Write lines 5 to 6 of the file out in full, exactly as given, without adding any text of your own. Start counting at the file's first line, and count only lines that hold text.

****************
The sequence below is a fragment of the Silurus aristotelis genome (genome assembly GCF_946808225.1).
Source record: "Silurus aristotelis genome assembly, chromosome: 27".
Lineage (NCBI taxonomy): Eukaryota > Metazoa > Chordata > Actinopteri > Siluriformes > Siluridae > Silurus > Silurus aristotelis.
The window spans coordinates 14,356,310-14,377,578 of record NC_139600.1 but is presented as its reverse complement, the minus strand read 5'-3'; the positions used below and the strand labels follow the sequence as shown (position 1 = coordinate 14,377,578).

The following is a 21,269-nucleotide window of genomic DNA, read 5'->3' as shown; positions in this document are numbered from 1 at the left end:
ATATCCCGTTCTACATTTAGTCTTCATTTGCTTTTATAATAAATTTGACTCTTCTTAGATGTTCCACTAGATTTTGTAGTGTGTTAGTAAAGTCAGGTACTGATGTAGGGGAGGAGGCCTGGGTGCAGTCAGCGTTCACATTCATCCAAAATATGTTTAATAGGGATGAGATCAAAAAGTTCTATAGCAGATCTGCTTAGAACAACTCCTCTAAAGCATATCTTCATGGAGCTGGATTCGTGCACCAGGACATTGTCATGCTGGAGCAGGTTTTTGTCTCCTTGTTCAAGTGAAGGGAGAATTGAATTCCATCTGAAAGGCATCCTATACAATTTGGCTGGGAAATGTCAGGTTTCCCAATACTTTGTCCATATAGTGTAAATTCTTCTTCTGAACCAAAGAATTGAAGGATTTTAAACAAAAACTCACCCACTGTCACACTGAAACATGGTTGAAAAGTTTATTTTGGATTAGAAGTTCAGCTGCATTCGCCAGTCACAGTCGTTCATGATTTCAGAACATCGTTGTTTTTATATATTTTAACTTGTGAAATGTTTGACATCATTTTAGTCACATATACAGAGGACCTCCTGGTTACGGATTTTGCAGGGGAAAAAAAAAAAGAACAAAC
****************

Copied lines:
The following is a 21,269-nucleotide window of genomic DNA, read 5'->3' as shown; positions in this document are numbered from 1 at the left end:
ATATCCCGTTCTACATTTAGTCTTCATTTGCTTTTATAATAAATTTGACTCTTCTTAGATGTTCCACTAGATTTTGTAGTGTGTTAGTAAAGTCAGGTACTGATGTAGGGGAGGAGGCCTGGGTGCAGTCAGCGTTCACATTCATCCAAAATATGTTTAATAGGGATGAGATCAAAAAGTTCTATAGCAGATCTGCTTAGAACAACTCCTCTAAAGCATATCTTCATGGAGCTGGATTCGTGCACCAGGACATTGTCATGCTGGAGCAGGTTTTTGTCTCCTTGTTCAAGTGAAGGGAGAATTGAATTCCATCTGAAAGGCATCCTATACAATTTGGCTGGGAAATGTCAGGTTTCCCAATACTTTGTCCATATAGTGTAAATTCTTCTTCTGAACCAAAGAATTGAAGGATTTTAAACAAAAACTCACCCACTGTCACACTGAAACATGGTTGAAAAGTTTATTTTGGATTAGAAGTTCAGCTGCATTCGCCAGTCACAGTCGTTCATGATTTCAGAACATCGTTGTTTTTATATATTTTAACTTGTGAAATGTTTGACATCATTTTAGTCACATATACAGAGGACCTCCTGGTTACGGATTTTGCAGGGGAAAAAAAAAAAGAACAAAC